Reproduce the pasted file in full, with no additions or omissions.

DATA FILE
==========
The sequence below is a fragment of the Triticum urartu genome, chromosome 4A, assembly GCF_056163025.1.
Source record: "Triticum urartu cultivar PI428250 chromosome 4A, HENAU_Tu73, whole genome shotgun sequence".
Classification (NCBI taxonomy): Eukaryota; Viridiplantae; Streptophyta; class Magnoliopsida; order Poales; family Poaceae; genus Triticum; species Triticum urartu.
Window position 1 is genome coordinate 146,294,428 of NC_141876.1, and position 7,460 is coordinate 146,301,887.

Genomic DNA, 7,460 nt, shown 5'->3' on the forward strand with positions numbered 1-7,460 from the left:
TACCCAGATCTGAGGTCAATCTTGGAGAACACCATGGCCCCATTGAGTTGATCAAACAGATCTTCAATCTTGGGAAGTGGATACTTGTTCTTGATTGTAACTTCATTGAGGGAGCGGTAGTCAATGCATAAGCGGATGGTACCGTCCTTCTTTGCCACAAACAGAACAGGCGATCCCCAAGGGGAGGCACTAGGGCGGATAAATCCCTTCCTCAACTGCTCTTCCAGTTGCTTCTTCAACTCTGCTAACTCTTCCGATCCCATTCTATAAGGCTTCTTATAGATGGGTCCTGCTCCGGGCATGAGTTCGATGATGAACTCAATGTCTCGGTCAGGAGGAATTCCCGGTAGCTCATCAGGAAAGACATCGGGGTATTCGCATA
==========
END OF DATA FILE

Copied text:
The sequence below is a fragment of the Triticum urartu genome, chromosome 4A, assembly GCF_056163025.1.
Source record: "Triticum urartu cultivar PI428250 chromosome 4A, HENAU_Tu73, whole genome shotgun sequence".
Classification (NCBI taxonomy): Eukaryota; Viridiplantae; Streptophyta; class Magnoliopsida; order Poales; family Poaceae; genus Triticum; species Triticum urartu.
Window position 1 is genome coordinate 146,294,428 of NC_141876.1, and position 7,460 is coordinate 146,301,887.

Genomic DNA, 7,460 nt, shown 5'->3' on the forward strand with positions numbered 1-7,460 from the left:
TACCCAGATCTGAGGTCAATCTTGGAGAACACCATGGCCCCATTGAGTTGATCAAACAGATCTTCAATCTTGGGAAGTGGATACTTGTTCTTGATTGTAACTTCATTGAGGGAGCGGTAGTCAATGCATAAGCGGATGGTACCGTCCTTCTTTGCCACAAACAGAACAGGCGATCCCCAAGGGGAGGCACTAGGGCGGATAAATCCCTTCCTCAACTGCTCTTCCAGTTGCTTCTTCAACTCTGCTAACTCTTCCGATCCCATTCTATAAGGCTTCTTATAGATGGGTCCTGCTCCGGGCATGAGTTCGATGATGAACTCAATGTCTCGGTCAGGAGGAATTCCCGGTAGCTCATCAGGAAAGACATCGGGGTATTCGCATA